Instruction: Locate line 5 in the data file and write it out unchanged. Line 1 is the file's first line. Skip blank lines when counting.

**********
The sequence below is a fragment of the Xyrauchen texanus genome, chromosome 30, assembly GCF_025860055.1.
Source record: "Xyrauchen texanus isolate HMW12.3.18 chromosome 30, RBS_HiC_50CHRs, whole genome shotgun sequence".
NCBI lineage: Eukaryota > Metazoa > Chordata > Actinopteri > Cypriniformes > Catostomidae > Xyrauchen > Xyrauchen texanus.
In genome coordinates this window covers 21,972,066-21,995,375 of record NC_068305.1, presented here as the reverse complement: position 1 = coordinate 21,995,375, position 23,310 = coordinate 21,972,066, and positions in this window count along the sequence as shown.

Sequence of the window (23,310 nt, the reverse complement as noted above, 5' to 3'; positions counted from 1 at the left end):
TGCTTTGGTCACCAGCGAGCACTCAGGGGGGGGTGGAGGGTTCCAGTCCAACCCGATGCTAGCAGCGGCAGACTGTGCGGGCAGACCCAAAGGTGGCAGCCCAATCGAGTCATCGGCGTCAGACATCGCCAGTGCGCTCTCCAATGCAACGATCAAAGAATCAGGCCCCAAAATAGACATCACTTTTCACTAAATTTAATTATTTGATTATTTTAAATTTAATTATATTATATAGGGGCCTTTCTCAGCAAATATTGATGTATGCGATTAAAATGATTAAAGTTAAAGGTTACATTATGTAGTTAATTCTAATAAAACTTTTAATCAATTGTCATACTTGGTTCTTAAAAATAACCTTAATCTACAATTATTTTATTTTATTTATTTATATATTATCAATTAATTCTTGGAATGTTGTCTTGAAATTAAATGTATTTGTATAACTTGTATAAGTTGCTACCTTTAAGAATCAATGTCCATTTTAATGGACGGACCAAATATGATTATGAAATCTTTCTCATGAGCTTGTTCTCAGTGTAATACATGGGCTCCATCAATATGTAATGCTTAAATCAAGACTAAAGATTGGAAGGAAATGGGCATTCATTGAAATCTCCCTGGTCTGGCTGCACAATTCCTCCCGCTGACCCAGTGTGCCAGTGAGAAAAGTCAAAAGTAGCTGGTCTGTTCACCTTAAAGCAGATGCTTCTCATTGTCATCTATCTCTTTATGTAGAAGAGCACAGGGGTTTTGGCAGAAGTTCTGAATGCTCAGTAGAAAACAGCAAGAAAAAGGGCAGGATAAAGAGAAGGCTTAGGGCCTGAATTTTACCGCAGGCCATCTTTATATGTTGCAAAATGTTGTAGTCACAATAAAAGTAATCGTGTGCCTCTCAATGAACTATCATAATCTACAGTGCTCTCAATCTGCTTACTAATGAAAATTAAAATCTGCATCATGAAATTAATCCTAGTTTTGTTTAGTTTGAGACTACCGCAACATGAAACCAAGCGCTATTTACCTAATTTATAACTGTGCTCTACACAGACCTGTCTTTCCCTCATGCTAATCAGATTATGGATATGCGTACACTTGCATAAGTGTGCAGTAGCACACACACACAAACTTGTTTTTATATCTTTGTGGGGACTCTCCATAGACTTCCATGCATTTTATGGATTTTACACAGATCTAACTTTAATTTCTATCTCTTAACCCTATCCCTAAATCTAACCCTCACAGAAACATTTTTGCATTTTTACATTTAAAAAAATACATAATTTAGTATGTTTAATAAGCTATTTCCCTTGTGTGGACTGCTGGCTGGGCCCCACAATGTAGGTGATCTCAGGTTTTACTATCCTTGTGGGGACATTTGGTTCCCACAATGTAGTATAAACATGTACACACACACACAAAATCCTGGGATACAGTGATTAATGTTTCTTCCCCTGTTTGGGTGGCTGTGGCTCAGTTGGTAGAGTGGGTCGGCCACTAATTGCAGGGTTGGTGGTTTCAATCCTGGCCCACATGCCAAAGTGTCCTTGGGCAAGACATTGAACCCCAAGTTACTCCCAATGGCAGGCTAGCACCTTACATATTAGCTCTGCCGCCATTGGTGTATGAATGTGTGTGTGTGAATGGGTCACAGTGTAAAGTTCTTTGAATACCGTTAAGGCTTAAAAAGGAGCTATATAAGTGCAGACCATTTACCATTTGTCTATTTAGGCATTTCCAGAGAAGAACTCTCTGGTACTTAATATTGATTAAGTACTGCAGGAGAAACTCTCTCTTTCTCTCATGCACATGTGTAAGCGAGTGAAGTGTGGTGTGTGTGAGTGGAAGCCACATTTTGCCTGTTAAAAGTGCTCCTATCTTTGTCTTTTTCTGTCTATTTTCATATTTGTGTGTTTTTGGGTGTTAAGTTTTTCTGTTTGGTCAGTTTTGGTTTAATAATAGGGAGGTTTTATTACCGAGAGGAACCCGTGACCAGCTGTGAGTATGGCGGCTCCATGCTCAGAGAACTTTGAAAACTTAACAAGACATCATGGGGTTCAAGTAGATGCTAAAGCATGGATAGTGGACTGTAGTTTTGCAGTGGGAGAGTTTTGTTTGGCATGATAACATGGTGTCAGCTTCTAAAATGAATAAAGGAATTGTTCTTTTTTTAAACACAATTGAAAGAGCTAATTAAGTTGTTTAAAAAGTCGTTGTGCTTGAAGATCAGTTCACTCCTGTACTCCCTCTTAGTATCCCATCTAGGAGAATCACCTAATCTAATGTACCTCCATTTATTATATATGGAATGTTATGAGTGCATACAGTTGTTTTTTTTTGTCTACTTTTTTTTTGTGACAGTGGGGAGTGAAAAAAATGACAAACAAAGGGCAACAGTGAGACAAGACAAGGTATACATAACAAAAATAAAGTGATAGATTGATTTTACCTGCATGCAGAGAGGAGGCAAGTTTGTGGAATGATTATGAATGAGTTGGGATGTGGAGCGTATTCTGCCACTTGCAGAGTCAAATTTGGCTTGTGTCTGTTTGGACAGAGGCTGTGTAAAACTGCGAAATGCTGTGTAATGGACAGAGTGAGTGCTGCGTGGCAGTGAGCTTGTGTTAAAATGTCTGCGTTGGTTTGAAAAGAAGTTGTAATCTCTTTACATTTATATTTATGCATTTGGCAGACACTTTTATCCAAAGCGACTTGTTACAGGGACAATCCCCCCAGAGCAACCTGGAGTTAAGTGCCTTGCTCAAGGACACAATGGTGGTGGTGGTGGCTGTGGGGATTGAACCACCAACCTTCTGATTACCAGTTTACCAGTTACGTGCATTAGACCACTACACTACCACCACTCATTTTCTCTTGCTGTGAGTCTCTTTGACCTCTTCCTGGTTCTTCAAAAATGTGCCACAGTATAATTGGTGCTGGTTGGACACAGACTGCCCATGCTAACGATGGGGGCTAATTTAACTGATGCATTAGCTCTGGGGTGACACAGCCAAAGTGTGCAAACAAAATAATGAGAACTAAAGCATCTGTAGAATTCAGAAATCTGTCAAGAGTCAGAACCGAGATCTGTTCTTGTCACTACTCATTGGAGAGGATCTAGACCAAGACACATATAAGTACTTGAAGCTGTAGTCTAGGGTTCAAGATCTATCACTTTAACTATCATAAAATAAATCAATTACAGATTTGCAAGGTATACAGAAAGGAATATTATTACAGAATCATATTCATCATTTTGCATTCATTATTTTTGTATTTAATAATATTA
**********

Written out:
Sequence of the window (23,310 nt, the reverse complement as noted above, 5' to 3'; positions counted from 1 at the left end):